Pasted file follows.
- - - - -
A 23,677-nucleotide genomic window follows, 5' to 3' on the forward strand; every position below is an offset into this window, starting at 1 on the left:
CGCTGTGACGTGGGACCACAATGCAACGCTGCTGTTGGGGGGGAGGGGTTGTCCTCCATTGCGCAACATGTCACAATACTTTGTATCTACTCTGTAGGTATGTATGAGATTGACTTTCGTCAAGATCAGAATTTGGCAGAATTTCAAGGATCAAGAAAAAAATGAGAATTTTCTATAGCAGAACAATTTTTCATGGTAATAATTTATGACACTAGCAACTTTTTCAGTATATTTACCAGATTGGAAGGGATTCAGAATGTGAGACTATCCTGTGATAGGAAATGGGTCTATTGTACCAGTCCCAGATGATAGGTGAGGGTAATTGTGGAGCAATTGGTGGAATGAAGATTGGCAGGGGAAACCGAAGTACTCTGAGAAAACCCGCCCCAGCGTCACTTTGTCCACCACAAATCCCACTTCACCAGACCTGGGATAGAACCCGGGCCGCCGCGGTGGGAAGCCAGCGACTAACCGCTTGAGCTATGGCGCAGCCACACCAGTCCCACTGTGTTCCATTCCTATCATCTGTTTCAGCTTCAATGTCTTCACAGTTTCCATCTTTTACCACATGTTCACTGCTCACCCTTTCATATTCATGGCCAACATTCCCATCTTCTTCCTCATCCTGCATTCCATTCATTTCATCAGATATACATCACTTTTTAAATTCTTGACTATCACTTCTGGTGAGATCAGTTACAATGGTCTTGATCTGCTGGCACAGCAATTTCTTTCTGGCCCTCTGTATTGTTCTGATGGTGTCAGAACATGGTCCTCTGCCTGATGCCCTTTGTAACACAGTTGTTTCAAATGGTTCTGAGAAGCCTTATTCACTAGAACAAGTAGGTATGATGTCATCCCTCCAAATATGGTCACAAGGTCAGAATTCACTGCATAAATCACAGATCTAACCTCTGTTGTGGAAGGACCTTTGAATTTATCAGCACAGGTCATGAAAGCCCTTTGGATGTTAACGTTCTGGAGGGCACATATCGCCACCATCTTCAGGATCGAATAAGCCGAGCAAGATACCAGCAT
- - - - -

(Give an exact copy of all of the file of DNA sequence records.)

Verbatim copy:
A 23,677-nucleotide genomic window follows, 5' to 3' on the forward strand; every position below is an offset into this window, starting at 1 on the left:
CGCTGTGACGTGGGACCACAATGCAACGCTGCTGTTGGGGGGGAGGGGTTGTCCTCCATTGCGCAACATGTCACAATACTTTGTATCTACTCTGTAGGTATGTATGAGATTGACTTTCGTCAAGATCAGAATTTGGCAGAATTTCAAGGATCAAGAAAAAAATGAGAATTTTCTATAGCAGAACAATTTTTCATGGTAATAATTTATGACACTAGCAACTTTTTCAGTATATTTACCAGATTGGAAGGGATTCAGAATGTGAGACTATCCTGTGATAGGAAATGGGTCTATTGTACCAGTCCCAGATGATAGGTGAGGGTAATTGTGGAGCAATTGGTGGAATGAAGATTGGCAGGGGAAACCGAAGTACTCTGAGAAAACCCGCCCCAGCGTCACTTTGTCCACCACAAATCCCACTTCACCAGACCTGGGATAGAACCCGGGCCGCCGCGGTGGGAAGCCAGCGACTAACCGCTTGAGCTATGGCGCAGCCACACCAGTCCCACTGTGTTCCATTCCTATCATCTGTTTCAGCTTCAATGTCTTCACAGTTTCCATCTTTTACCACATGTTCACTGCTCACCCTTTCATATTCATGGCCAACATTCCCATCTTCTTCCTCATCCTGCATTCCATTCATTTCATCAGATATACATCACTTTTTAAATTCTTGACTATCACTTCTGGTGAGATCAGTTACAATGGTCTTGATCTGCTGGCACAGCAATTTCTTTCTGGCCCTCTGTATTGTTCTGATGGTGTCAGAACATGGTCCTCTGCCTGATGCCCTTTGTAACACAGTTGTTTCAAATGGTTCTGAGAAGCCTTATTCACTAGAACAAGTAGGTATGATGTCATCCCTCCAAATATGGTCACAAGGTCAGAATTCACTGCATAAATCACAGATCTAACCTCTGTTGTGGAAGGACCTTTGAATTTATCAGCACAGGTCATGAAAGCCCTTTGGATGTTAACGTTCTGGAGGGCACATATCGCCACCATCTTCAGGATCGAATAAGCCGAGCAAGATACCAGCAT